In search for allies, Dimitri signed a treaty with the Republic of Ragusa in 1209 and began negotiations with Pope Innocent III regarding his and his subjects’ conversion to Catholicism. This is considered a tactful move, which Dimitri undertook to establish ties with Western Europe against Venice. The friendship with the pope was of short duration, and soon turned into ill-feeling.[16]

Dimtri's closest ally was an archon named Dhimiter Gaba III.[18][verification needed]

Death and aftermath[edit]

After Dimitri died in 1215, the power was left to Komnena,[19] who soon married Greek-Albanian Gregory Kamonas, who took power of Kruja, strengthening relations with Serbia, which had been weakened after a Serbian assault on Scutari.[17][20] Arbanon remained to its traditional fidelites, Byzantine and Serbian, Orthodox.[17] Komnena had a daughter with Kamonas that married Golem.[21]

Pipa and Repishti conclude that Arbanon was the first sketch of an "Albanian state", and that it retained semi-autonomous status as the western extremity of an empire (under the Doukai of Epirus or the Laskarids of Nicaea).[22]

Dimitri Progoni
Died: 1216
Regnal titles
Preceded by
Gjin Progoni
Lord of Kruja/
Prince of Albania

1208–1216
Succeeded by
Gregory Kamonas

Annotations[edit]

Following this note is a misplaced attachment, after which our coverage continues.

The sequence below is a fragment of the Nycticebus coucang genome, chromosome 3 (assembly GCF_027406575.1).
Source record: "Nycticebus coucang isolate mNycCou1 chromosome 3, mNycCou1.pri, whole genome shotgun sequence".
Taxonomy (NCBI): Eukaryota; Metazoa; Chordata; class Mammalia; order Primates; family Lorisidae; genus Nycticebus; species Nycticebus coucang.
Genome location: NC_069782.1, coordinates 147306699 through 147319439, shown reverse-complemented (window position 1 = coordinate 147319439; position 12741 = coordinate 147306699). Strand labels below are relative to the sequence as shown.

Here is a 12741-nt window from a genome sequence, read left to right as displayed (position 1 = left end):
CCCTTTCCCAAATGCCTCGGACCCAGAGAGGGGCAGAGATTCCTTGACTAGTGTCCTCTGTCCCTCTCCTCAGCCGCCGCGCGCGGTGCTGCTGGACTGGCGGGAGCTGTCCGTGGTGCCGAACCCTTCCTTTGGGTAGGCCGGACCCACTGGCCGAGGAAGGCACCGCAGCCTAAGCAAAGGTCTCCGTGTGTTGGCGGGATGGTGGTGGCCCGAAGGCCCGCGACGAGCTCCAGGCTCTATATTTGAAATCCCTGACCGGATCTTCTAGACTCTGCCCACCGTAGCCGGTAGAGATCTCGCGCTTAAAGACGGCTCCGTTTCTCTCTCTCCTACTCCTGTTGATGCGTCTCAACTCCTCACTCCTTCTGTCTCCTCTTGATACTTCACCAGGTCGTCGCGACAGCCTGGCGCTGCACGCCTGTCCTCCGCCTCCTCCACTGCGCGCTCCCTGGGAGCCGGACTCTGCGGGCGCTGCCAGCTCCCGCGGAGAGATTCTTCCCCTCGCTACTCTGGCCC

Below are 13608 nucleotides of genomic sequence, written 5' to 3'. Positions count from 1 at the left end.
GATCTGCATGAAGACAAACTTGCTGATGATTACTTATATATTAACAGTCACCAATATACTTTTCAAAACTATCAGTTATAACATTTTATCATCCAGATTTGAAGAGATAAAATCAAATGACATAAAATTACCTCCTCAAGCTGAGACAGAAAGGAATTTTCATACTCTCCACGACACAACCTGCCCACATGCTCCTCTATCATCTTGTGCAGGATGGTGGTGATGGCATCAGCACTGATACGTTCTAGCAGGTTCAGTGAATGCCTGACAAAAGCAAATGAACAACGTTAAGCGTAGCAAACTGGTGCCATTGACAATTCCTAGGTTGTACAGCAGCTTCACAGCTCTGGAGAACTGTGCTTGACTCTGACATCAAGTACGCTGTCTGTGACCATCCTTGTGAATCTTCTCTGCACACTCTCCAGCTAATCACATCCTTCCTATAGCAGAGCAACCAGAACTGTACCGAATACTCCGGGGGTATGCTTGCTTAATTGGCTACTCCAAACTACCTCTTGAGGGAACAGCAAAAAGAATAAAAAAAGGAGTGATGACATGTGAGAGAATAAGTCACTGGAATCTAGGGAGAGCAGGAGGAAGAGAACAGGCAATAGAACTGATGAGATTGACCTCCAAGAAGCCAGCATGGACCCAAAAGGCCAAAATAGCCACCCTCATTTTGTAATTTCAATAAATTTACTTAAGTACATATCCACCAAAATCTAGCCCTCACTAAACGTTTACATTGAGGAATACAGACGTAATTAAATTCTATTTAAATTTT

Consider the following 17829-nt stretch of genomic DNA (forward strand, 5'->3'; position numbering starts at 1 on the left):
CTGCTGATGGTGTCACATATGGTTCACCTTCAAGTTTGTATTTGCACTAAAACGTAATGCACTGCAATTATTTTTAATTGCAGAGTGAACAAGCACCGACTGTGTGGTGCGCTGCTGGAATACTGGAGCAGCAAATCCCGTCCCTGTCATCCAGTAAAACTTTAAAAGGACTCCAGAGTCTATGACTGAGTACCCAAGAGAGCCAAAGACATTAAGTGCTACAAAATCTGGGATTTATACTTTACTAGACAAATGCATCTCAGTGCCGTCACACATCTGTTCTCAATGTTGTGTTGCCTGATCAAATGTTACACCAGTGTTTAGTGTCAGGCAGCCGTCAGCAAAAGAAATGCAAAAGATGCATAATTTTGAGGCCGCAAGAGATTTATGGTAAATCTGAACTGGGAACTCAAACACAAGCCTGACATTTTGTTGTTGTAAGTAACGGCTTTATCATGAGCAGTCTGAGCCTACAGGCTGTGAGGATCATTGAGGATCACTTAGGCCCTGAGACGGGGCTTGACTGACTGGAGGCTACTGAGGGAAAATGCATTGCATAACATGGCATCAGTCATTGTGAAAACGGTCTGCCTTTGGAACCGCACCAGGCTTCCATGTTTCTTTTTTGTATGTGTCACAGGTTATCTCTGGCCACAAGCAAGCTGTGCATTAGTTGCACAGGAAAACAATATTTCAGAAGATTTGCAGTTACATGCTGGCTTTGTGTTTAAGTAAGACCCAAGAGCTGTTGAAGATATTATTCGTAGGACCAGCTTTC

1. ^ Name: His first name is mostly rendered as Dimitri, and his surname as Progoni. His name in Albanian is Dhimitër Progoni. His first name is also rendered Demetrius,[23] other variants of his full name include: Demetrios Progonos,[24] Demetrii Progoni, Dimitrije Progonov, Dimitrije Progon (Димитрије Прогон),[3] Demetrio Progoni.
  2. ^ Titles: His title in Latin was princeps Arbanorum, meaning "Prince/Lord of Albania" or "the Albanians".
    • archon:
    • judex:
    • panhypersebastos:

References[edit]

  1. ^ Fine 1994, p. 52
  2. ^ a b c d Fontes 1943, p. 338
  3. ^ a b c d Bogdanović-Samardžić 1990, p. 37: "Димитрије Прогон се назива „архонтом Арбанаса" и ступа у међународне везе - са Дубровником, Венецијом и, најзад немањићком Србијом; ожењен је Комнином, кћерком Стефана Првовенчаног."
  4. ^ a b c Abulafia, p. 780
  5. ^ a b c d Fine, pp. 49-50
  6. ^ Clements 1992, p. 31 "By 1190, Byzantium's power had so receded that the archon Progon succeeded in establishing the first Albanian state of the Middle Ages, a principality"
  7. ^ Pickard-Çeliku 2008, p. 16
  8. ^ Norris 1993, p. 35
  9. ^ Fine, p. 51
  10. ^ Frashëri 1964, p. 42 "The territories of this principality extended over the present- day districts of central Albania. Its capital was at Kruja. The first ruler of the Principality of Arberia was Archon Progon (1190-1198) about whose life and doings we know.."
  11. ^ Anamali & Prifti 2002, p. 215
  12. ^ Ellis 2007, p. 134
  13. ^ Anamali & Prifti 2002, p. 198
  14. ^ Atmaca 2007, p. 44
  15. ^ Jordan 2003, p. 114
  16. ^ a b Frashëri 1964, p. 43
  17. ^ a b c d e f Abulafia, p. 786
  18. ^ Zeqo, Moikom. Kur lindi shteti tek shqiptarët?. Albasoul.com
  19. ^ Nicol 1957, p. 48
  20. ^ Abulafia, p. 156
  21. ^ The Genealogist, Volumes 1-2
  22. ^ Pipa-Repishti 1983, pp. 7-14
  23. ^ Curta, p. 340
  24. ^ Nicol, p. 160

Sources[edit]